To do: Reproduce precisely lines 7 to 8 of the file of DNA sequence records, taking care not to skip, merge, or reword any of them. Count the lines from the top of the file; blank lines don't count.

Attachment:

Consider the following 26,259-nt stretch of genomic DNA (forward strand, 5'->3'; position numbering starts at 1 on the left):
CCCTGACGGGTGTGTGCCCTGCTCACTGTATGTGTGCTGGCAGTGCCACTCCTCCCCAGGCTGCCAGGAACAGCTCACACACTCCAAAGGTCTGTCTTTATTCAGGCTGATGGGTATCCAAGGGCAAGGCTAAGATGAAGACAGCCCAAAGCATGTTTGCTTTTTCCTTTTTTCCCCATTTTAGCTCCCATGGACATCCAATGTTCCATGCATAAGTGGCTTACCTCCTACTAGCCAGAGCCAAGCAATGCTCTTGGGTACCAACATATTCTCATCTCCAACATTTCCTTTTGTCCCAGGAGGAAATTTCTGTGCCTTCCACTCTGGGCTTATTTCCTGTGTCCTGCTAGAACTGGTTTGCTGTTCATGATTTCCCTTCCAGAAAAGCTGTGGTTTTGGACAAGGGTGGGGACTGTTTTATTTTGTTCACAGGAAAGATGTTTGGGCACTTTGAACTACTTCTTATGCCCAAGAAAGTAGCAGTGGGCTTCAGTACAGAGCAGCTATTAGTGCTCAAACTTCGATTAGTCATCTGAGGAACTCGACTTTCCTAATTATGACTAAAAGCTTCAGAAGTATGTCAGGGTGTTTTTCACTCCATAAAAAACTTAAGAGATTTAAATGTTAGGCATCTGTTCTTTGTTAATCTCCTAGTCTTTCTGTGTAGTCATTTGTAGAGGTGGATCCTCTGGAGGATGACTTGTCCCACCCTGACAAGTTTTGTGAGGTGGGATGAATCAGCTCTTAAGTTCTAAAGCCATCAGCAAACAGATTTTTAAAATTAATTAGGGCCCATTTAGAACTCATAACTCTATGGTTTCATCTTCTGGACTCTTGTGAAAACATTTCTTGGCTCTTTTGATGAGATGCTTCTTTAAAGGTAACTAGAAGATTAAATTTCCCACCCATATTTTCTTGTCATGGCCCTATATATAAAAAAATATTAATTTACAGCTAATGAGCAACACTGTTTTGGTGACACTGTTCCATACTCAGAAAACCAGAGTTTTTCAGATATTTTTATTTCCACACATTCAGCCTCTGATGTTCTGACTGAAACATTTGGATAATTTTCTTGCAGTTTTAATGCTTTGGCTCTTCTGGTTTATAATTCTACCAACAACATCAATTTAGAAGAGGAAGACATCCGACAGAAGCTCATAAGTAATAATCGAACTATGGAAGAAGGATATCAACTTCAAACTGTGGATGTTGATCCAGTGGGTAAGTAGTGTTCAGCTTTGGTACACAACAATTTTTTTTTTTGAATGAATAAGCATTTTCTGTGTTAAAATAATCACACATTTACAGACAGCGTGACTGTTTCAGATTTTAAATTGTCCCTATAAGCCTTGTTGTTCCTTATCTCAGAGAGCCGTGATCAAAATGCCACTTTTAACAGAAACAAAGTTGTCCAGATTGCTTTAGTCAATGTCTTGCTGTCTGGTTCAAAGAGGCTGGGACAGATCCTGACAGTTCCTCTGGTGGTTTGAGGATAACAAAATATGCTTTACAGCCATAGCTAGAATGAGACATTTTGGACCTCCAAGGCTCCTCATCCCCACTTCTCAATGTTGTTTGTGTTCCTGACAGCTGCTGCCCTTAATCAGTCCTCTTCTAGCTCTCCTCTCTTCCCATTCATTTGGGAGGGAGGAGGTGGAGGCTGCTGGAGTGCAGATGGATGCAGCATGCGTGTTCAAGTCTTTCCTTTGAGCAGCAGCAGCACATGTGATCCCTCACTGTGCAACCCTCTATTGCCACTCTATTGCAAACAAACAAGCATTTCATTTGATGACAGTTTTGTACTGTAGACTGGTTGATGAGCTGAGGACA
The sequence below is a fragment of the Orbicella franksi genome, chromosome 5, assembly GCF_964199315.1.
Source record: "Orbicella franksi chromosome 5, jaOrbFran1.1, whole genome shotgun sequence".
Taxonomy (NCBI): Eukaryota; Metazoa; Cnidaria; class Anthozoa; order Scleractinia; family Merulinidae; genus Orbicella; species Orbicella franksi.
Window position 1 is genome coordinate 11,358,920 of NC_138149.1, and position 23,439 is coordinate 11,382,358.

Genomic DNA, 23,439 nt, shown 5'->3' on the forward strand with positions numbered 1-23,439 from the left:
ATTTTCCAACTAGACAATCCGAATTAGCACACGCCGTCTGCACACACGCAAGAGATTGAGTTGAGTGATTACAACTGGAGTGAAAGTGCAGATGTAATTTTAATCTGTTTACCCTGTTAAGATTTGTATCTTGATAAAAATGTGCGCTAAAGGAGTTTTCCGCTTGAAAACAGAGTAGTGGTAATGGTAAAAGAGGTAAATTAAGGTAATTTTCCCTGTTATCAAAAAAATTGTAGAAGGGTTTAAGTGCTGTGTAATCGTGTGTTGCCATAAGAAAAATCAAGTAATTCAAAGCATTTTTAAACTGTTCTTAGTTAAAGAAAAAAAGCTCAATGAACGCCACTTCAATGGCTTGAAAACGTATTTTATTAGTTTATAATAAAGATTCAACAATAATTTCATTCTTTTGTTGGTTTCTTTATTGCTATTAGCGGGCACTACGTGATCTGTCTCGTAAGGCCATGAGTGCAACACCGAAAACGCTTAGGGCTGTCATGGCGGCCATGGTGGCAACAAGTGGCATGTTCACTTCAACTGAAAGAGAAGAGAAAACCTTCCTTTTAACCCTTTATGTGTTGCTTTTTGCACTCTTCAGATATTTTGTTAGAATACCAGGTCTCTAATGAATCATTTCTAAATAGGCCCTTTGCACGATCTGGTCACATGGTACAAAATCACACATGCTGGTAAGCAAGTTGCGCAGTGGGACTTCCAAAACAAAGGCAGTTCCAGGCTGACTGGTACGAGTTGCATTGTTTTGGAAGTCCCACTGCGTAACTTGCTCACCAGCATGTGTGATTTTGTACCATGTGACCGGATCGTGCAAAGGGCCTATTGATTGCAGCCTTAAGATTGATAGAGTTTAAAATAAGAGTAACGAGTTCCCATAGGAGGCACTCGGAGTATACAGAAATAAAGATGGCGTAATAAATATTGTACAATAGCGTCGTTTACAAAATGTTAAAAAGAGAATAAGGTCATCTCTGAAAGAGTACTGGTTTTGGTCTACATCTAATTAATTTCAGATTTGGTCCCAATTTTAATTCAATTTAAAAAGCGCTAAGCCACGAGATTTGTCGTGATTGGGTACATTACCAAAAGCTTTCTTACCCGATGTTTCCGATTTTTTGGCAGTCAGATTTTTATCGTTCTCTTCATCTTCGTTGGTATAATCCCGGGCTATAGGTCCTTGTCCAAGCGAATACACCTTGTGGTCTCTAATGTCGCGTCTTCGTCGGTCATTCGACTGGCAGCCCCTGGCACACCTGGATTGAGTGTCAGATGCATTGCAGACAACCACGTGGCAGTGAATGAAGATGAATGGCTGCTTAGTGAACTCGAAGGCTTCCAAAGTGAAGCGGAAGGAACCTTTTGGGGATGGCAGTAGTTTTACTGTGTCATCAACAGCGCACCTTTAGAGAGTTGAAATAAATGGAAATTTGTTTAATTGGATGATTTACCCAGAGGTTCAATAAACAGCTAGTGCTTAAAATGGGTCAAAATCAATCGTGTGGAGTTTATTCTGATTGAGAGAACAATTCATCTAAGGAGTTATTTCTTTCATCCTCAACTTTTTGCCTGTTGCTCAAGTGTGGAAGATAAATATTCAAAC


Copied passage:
Genomic DNA, 23,439 nt, shown 5'->3' on the forward strand with positions numbered 1-23,439 from the left:
ATTTTCCAACTAGACAATCCGAATTAGCACACGCCGTCTGCACACACGCAAGAGATTGAGTTGAGTGATTACAACTGGAGTGAAAGTGCAGATGTAATTTTAATCTGTTTACCCTGTTAAGATTTGTATCTTGATAAAAATGTGCGCTAAAGGAGTTTTCCGCTTGAAAACAGAGTAGTGGTAATGGTAAAAGAGGTAAATTAAGGTAATTTTCCCTGTTATCAAAAAAATTGTAGAAGGGTTTAAGTGCTGTGTAATCGTGTGTTGCCATAAGAAAAATCAAGTAATTCAAAGCATTTTTAAACTGTTCTTAGTTAAAGAAAAAAAGCTCAATGAACGCCACTTCAATGGCTTGAAAACGTATTTTATTAGTTTATAATAAAGATTCAACAATAATTTCATTCTTTTGTTGGTTTCTTTATTGCTATTAGCGGGCACTACGTGATCTGTCTCGTAAGGCCATGAGTGCAACACCGAAAACGCTTAGGGCTGTCATGGCGGCCATGGTGGCAACAAGTGGCATGTTCACTTCAACTGAAAGAGAAGAGAAAACCTTCCTTTTAACCCTTTATGTGTTGCTTTTTGCACTCTTCAGATATTTTGTTAGAATACCAGGTCTCTAATGAATCATTTCTAAATAGGCCCTTTGCACGATCTGGTCACATGGTACAAAATCACACATGCTGGTAAGCAAGTTGCGCAGTGGGACTTCCAAAACAAAGGCAGTTCCAGGCTGACTGGTACGAGTTGCATTGTTTTGGAAGTCCCACTGCGTAACTTGCTCACCAGCATGTGTGATTTTGTACCATGTGACCGGATCGTGCAAAGGGCCTATTGATTGCAGCCTTAAGATTGATAGAGTTTAAAATAAGAGTAACGAGTTCCCATAGGAGGCACTCGGAGTATACAGAAATAAAGATGGCGTAATAAATATTGTACAATAGCGTCGTTTACAAAATGTTAAAAAGAGAATAAGGTCATCTCTGAAAGAGTACTGGTTTTGGTCTACATCTAATTAATTTCAGATTTGGTCCCAATTTTAATTCAATTTAAAAAGCGCTAAGCCACGAGATTTGTCGTGATTGGGTACATTACCAAAAGCTTTCTTACCCGATGTTTCCGATTTTTTGGCAGTCAGATTTTTATCGTTCTCTTCATCTTCGTTGGTATAATCCCGGGCTATAGGTCCTTGTCCAAGCGAATACACCTTGTGGTCTCTAATGTCGCGTCTTCGTCGGTCATTCGACTGGCAGCCCCTGGCACACCTGGATTGAGTGTCAGATGCATTGCAGACAACCACGTGGCAGTGAATGAAGATGAATGGCTGCTTAGTGAACTCGAAGGCTTCCAAAGTGAAGCGGAAGGAACCTTTTGGGGATGGCAGTAGTTTTACTGTGTCATCAACAGCGCACCTTTAGAGAGTTGAAATAAATGGAAATTTGTTTAATTGGATGATTTACCCAGAGGTTCAATAAACAGCTAGTGCTTAAAATGGGTCAAAATCAATCGTGTGGAGTTTATTCTGATTGAGAGAACAATTCATCTAAGGAGTTATTTCTTTCATCCTCAACTTTTTGCCTGTTGCTCAAGTGTGGAAGATAAATATTCAAAC